The omnipresent producer went from directing One Direction music videos to rebranding the Kardashians. What's his end game?
The first name you see at the end of every episode of Hulu’s almost disastrously boring The Kardashians is not a K-named member of the Kalabasas Krew, but instead: executive producer Ben Winston. Though our society worships those who produce — and those who executive produce, even more so — the nature of who or what a producer is and does still baffles. Producers, well, make things happen. They procure money, they meet people, they fix and execute solutions. It’s all amorphous in the way that business, in general, is amorphous, in which case Ben Winston might be one of the most amorphous producers there is, his hands on so much of what we talk about, whether we like it or not. But who the hell is he?
A cursory search will tell you that Ben Winston is a British producer and sometimes director who founded the production company Fulwell 73. His Twitter photo is of himself walking down a hallway with the late Queen Elizabeth (cool?). Apparently he directed the Friends reunion on HBO Max. Okay.
Perhaps the most telling piece of information about Ben Winston is not anything in his latest body of work — Grammys producing, Adele One Night Only, the Kardashians — but a nearly 10-year-old One Direction music video.
“Best Song Ever” is both a bad song and a bad video, released in 2013 as promotional material for the boy band’s bad documentary, This Is Us, about the world tour for their pretty good second album, Take Me Home. (Despite my hedging, I am a Directioner.) This Is Us is a bizarre documentary, intercutting concert footage with staged interactions between One Direction’s members in an attempt to monetize the last of what made them normal fellas. Consider this odd, speculative moment in which Harry Styles and Liam Payne go fishing and talk about what their normal jobs would be if they had never gone on The X Factor. Both this scene from the film — staged, but in a faux-vérité sort of way — and the “Best Song Ever” music video are highly manufactured products; both are distinctly works of Winston. He co-wrote (alongside “best friend” James Corden, for whom he produces The Late Late Show) the “plot” of the video, directed it, and produced the doc This Is Us.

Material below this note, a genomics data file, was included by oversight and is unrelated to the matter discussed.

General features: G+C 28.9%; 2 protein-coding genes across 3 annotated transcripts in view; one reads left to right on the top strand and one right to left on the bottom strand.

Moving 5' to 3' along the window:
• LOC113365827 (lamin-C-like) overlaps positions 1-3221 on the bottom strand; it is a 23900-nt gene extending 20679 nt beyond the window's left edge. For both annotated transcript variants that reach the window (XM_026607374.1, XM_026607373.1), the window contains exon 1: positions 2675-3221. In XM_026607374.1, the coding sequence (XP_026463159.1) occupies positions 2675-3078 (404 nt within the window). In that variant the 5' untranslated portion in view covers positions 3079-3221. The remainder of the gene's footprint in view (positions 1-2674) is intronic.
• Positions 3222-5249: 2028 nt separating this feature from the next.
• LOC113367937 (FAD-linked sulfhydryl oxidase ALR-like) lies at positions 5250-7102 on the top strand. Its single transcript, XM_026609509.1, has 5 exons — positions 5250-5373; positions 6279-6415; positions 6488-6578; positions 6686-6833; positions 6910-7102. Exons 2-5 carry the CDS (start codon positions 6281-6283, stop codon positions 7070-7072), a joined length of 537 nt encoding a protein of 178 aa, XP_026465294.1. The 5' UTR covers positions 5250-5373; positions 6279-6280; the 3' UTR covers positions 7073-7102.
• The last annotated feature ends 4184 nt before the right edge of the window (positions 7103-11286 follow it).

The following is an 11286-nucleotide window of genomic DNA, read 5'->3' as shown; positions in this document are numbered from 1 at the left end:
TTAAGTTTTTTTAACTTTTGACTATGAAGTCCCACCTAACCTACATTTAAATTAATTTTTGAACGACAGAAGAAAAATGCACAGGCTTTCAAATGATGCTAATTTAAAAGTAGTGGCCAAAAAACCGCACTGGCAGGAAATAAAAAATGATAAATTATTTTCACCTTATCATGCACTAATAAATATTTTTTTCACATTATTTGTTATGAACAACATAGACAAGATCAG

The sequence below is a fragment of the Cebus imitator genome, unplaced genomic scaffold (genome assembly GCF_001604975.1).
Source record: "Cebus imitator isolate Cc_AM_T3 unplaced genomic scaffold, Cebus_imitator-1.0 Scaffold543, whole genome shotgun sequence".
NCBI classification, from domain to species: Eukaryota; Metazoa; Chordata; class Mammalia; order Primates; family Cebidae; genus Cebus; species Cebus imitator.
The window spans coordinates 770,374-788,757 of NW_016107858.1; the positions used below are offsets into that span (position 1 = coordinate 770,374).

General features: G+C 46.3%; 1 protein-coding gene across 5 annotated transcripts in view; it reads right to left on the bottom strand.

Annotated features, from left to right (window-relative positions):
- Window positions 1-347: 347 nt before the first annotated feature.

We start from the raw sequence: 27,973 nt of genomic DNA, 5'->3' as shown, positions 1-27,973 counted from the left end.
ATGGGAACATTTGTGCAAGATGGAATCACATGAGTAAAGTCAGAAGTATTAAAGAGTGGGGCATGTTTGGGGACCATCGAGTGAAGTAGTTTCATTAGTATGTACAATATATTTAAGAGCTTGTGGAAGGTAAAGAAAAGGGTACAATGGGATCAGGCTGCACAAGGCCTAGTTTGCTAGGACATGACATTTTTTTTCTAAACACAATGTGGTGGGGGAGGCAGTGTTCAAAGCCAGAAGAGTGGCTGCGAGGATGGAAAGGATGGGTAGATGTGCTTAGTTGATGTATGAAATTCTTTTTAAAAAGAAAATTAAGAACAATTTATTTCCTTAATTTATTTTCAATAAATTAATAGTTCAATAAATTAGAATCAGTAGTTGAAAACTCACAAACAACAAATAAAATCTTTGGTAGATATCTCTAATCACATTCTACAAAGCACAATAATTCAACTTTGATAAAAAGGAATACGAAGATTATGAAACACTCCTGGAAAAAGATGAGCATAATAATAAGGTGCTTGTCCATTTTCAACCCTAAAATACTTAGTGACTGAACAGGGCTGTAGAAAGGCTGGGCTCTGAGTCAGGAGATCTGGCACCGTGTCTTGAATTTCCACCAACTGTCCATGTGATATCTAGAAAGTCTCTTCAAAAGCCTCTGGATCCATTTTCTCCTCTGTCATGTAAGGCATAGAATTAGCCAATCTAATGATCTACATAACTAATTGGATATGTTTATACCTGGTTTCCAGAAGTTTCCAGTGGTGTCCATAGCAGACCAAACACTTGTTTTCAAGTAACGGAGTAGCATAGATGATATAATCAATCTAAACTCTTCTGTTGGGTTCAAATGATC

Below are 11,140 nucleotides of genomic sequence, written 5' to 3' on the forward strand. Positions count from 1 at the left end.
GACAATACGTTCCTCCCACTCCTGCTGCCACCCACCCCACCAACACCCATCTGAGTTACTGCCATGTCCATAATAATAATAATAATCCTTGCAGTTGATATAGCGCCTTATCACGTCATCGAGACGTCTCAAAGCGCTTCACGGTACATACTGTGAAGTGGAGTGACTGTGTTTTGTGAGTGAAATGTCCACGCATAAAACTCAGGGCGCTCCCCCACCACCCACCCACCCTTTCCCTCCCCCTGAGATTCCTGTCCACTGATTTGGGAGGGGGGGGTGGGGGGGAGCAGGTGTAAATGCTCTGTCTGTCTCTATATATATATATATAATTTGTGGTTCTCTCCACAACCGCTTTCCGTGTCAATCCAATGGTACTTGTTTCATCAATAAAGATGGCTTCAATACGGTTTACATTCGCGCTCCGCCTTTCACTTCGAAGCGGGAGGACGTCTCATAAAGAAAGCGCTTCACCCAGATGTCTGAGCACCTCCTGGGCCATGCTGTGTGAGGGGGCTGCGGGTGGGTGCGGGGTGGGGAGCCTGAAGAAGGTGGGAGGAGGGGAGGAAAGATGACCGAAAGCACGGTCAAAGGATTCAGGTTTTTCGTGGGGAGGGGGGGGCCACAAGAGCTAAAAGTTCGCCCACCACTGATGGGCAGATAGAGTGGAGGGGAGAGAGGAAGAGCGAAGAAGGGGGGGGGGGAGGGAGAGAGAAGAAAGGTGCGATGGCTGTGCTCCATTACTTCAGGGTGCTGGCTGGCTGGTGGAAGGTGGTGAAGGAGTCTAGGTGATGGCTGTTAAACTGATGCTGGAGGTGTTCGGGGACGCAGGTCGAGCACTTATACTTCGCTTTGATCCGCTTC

In the music video, the boys famously play two parts: themselves and Hollywood “industry” people, with Niall Horan and Louis Tomlinson as grope-y, fat producers named Harvey (yikes) and Jonny (modeled after Tom Cruise in Tropic Thunder), Styles as a nebbish marketing exec named Marcel (okay), Payne as an extremely homophobic representation of a choreographer named Leeroy, and Zayn Malik in drag as “sexy secretary” Veronica. It is a profoundly painful thing to watch with a decade’s hindsight, rich with cultural stereotypes that would get you a slap on the wrist now. (That Winston is Jewish maybe lets him elide the obvious anti-Semitism of the video, but like, come on.) The video is also rife with the type of comedic material — broad, obvious, physical, obnoxious — that has since made Corden one of the more loathsome figures on television, and the overall tone suggests a weird divide between the boys and the rest of the industry: Sure, they’re famous, but they’re not, like, famous famous (which has also been Corden’s M.O. since landing this side of the pond), and that, we are supposed to buy, is what makes them beautiful.
It’s this central psychological divide that is apparent in so many of Winston’s productions: not so much “celebs are just like us!” but rather, “famous people are human.” This is compelling — to a point. Mostly, though, it’s just insufferable. On the more harmless side of the spectrum is something like Corden’s Carpool Karaoke, a late-night segment turned cultural phenom, I guess, that involves him getting towed around Los Angeles beside a famous singer as they scream-sing along to the artist’s songs and other tunes. The comedic “point” of this is that no one is a good singer when they are singing in the car, ignoring that these segments often involve a professional musician and a man who won a Tony. So not really “like us” at all.